The conventional refrigeration cycle develops high pressure refrigerant in the condenser that is throttled to a low pressure and temperature for cooling air within an evaporator. This throttling process involves little more than passing the refrigerant through a small orifice interface (or expansion valve). The power recovery concept is to replace the throttling device with an expander or motor. The intention is to extract energy from the high pressure refrigerant as it passes to the evaporator’s low pressure. All the while, the evaporator’s cooling capability must be maintained - as it is with the expansion valve configuration. This device enhances energy efficiency while delivering the intended cooling function (or heating function in the case of a heat pump). It was found that a reduction of system refrigerant content benefits power recovery, which reduces the need for these chemicals.
Theoretically, the energy extraction potential is augmented by the fact that a portion of the refrigerant fluid changes phase from a high pressure liquid to a low pressure vapor in an A/C or refrigeration system (i.e. containing R134a, R1234yf). A 70:1 vapor to liquid volume change ratio occurs during the typical expansion process as refrigerant passes from the high pressure region to the low pressure region though an orifice or expansion valve. This ‘explosive’ event (cavitation) is a compelling opportunity for power recovery from the refrigeration system by replacing the expansion valve with a motor. Power recovery at this point in the cycle, reduces the energy (enthalpy) content of the refrigerant as it enters the evaporator. Thus, the coefficient of performance is significantly improved due to an enhanced refrigeration effect and a reduction of the net power to operate the system due to the recovered energy. SAE PAPER #2012-01-1202 explains more detail of a successful prototype and the learning that generated a variety of related and critical US Patents. Some of the content is summarized below:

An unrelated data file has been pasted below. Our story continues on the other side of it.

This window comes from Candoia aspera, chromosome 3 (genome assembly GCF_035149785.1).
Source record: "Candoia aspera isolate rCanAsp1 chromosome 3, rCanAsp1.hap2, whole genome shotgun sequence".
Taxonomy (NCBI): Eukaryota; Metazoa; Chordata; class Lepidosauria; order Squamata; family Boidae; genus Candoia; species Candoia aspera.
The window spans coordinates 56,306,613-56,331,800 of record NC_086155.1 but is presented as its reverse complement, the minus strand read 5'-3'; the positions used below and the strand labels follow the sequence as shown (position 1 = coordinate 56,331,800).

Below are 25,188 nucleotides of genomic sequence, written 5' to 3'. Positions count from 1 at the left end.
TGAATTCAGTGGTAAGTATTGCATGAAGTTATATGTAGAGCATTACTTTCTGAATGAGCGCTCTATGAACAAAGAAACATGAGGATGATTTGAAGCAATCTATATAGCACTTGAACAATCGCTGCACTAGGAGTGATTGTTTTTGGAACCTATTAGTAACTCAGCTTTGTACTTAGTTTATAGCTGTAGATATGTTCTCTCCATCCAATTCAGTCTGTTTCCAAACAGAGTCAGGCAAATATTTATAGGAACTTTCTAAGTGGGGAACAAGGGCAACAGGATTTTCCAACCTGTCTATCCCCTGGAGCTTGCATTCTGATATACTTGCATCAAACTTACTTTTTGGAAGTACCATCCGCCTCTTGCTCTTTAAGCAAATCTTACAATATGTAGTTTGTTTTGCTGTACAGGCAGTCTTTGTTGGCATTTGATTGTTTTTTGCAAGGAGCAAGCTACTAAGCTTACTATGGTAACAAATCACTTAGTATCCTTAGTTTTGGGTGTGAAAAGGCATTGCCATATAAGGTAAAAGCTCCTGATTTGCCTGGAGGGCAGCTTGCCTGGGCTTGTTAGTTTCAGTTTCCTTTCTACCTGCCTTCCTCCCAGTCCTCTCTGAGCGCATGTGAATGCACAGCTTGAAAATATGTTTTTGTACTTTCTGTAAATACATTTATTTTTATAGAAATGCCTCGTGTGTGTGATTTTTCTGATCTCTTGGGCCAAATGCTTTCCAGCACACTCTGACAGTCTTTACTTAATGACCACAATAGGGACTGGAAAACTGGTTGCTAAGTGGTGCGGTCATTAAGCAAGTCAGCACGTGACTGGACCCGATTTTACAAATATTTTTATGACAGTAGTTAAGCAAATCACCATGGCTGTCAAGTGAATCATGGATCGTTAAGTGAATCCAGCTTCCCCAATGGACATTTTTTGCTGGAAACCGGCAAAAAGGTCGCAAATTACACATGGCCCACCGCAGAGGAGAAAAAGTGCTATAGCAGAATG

Significant technical challenges to manage the evaporator's required refrigerant mass flow for cooling and the mass flow through the power recovery hardware in prior art approaches under-perform at best. It turns out that the "sweet spot" where cavitation (explosion of liquid to vapor) occurs must be controlled to reside within the motor to generate profound power recovery. Physically, the expander-motor is between the condenser and evaporator. However, the phase change can occur before or after the expander-motor and thus forfeit significant power recovery. The "location" of the phase change depends on the ability to empty the low-side of refrigerant. If the pumping (compressor) is somewhat aggressive, the cavitation event likely occurs ahead of the motor (near the condenser). Conversely, liquid refrigerant can flood through the motor with cavitation happening in the evaporator with a less aggressive pumping action.
This technical challenge was met by the introduction of a low pressure drop solenoid valve just upstream of the expander-motor that is managed to maintain the evaporator's target low pressure and temperature conditions. In effect, liquid refrigerant is backed up to be released through the motor as needed.